The Joy of Journalling


I was never really the dear diary type, even though I've always loved writing. My first try at a type of journalling was the artist's morning pages from Julia Cameron's The Artist's Way, unfortunately it bought up such painful stuff from my childhood I wasn't in a place I knew how to deal with it. It opened Pandora's box of emotions I had to stuff the lid shut and sit on it because I didn't know how to process it all or have a framework to help myself.

Fast forward many years, and slightly wiser, and I now see the benefits of journalling. It's very beneficial just to get thoughts out of your head. There's something about the act of writing that helps to crystallise thoughts and feelings in a way leaving it in your head doesn't always allow. Leaving them circling in your mind can often lead to rumination, which can easily end up making things seem worse than they are. For creative people it's also a good way to park ideas or concepts to use at a later date.

If you can't think of anything to write there are lots of websites with journalling prompts you can use. Sometimes I use a tarot or oracle card to start things off: what does it make me feel, how do I see myself in it, what can it teach me. If I have a problem or something I want to change I find it helpful to break it down into chunks then work our how I can deal with each bit. We spend so much time running ourselves down it's also nice to write out what you think are your good points from time to time.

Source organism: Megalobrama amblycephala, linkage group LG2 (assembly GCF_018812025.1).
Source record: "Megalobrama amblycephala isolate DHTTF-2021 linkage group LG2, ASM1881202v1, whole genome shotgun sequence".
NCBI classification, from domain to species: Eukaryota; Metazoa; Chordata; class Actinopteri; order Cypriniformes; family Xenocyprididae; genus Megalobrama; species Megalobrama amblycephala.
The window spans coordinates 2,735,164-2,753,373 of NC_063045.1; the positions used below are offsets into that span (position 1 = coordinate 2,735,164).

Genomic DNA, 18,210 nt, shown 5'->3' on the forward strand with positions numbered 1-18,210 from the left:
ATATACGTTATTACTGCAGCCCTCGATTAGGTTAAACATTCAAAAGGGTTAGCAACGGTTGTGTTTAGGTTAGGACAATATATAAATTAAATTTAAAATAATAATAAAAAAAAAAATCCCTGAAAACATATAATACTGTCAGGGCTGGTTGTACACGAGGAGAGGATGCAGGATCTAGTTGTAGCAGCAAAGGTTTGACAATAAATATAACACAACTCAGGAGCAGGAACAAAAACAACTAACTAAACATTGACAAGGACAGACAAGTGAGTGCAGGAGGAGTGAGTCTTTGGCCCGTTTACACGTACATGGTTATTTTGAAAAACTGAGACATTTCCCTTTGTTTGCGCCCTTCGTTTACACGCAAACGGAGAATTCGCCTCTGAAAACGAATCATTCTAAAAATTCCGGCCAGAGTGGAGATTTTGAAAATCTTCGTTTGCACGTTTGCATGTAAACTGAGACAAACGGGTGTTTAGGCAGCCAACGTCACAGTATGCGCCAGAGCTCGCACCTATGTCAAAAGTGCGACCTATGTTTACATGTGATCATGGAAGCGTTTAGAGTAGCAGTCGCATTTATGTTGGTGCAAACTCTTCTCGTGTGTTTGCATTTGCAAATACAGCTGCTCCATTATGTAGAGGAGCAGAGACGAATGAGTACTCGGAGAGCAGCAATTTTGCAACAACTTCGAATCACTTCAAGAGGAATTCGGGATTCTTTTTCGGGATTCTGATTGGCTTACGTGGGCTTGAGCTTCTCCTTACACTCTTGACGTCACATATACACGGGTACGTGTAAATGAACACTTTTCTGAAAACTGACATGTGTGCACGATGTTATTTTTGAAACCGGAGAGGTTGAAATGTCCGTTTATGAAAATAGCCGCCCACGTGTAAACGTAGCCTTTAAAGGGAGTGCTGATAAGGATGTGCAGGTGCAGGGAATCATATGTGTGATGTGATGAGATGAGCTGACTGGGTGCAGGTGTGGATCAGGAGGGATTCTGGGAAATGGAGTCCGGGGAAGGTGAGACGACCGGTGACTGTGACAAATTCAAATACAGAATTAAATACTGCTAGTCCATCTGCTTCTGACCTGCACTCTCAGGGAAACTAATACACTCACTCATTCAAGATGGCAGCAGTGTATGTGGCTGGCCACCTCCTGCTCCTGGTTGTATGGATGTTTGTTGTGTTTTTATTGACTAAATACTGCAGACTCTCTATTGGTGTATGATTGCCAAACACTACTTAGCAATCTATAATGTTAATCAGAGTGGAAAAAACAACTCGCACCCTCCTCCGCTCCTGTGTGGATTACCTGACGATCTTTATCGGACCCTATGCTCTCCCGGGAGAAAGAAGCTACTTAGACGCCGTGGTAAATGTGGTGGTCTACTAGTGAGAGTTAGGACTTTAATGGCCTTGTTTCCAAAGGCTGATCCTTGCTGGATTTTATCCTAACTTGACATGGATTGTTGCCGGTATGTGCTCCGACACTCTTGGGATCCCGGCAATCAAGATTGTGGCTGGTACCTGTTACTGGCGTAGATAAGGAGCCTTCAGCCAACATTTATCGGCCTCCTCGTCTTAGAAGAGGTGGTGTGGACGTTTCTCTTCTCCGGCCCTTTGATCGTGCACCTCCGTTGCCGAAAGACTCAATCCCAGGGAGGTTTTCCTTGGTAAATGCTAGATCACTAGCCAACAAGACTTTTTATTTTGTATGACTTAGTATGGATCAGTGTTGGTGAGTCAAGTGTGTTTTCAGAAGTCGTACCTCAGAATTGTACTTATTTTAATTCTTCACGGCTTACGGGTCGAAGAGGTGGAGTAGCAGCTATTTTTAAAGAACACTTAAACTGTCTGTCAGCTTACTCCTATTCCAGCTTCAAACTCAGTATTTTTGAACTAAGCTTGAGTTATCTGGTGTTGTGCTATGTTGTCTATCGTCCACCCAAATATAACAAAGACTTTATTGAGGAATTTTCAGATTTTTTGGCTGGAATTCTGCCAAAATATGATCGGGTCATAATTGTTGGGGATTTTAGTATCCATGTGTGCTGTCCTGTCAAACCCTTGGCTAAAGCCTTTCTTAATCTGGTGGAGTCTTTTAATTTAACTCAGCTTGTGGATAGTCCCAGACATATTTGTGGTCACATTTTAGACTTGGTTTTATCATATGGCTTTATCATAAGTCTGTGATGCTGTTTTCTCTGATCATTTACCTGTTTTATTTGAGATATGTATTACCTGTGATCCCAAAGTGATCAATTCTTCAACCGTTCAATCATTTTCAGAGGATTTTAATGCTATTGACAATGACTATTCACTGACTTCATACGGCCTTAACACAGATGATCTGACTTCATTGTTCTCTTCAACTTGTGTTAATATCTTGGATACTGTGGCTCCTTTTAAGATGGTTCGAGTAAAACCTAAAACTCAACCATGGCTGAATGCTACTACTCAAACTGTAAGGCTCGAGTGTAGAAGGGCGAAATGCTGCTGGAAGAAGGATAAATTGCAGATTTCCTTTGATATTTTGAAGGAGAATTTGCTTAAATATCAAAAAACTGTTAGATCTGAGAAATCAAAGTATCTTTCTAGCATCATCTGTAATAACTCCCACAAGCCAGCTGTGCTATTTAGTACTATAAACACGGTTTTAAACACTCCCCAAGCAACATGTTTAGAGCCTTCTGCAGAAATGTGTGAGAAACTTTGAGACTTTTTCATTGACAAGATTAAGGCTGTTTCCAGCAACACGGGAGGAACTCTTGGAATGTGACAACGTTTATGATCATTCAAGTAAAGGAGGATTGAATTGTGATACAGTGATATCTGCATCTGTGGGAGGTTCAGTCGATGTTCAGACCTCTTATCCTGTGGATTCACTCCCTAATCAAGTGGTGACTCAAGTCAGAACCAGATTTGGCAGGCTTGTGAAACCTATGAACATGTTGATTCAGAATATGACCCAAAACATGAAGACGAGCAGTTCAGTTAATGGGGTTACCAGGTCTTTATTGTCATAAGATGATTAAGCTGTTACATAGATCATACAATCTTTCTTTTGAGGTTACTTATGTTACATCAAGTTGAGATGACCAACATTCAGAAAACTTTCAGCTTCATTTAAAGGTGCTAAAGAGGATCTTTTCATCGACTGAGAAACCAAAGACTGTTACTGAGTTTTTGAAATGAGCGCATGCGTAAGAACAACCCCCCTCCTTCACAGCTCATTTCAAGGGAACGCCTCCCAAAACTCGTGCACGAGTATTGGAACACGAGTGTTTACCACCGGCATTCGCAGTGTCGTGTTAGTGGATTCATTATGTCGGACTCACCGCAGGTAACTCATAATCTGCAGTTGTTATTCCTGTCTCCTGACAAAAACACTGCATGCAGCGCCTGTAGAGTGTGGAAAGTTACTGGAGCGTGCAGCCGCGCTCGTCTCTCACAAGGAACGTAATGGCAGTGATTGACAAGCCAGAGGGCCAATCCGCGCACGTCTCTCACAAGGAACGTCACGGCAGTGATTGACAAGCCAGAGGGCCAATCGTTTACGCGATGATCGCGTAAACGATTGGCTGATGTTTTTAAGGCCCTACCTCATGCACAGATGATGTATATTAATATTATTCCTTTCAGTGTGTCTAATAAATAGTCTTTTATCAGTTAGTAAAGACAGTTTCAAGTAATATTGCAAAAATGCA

Journalling can be part of your daily practice. I like to light candles and incense in sacred space when I do mine, it makes it a special time. It's also nice to have lovely journals and pens to use. The ones in the picture are by Peter Pauper Press and they are beautiful books to use. One is my book of Shadows, the other is my journal. It's well worth making that bit of time and space for yourself, journalling often quite literally takes some weight off your mind.

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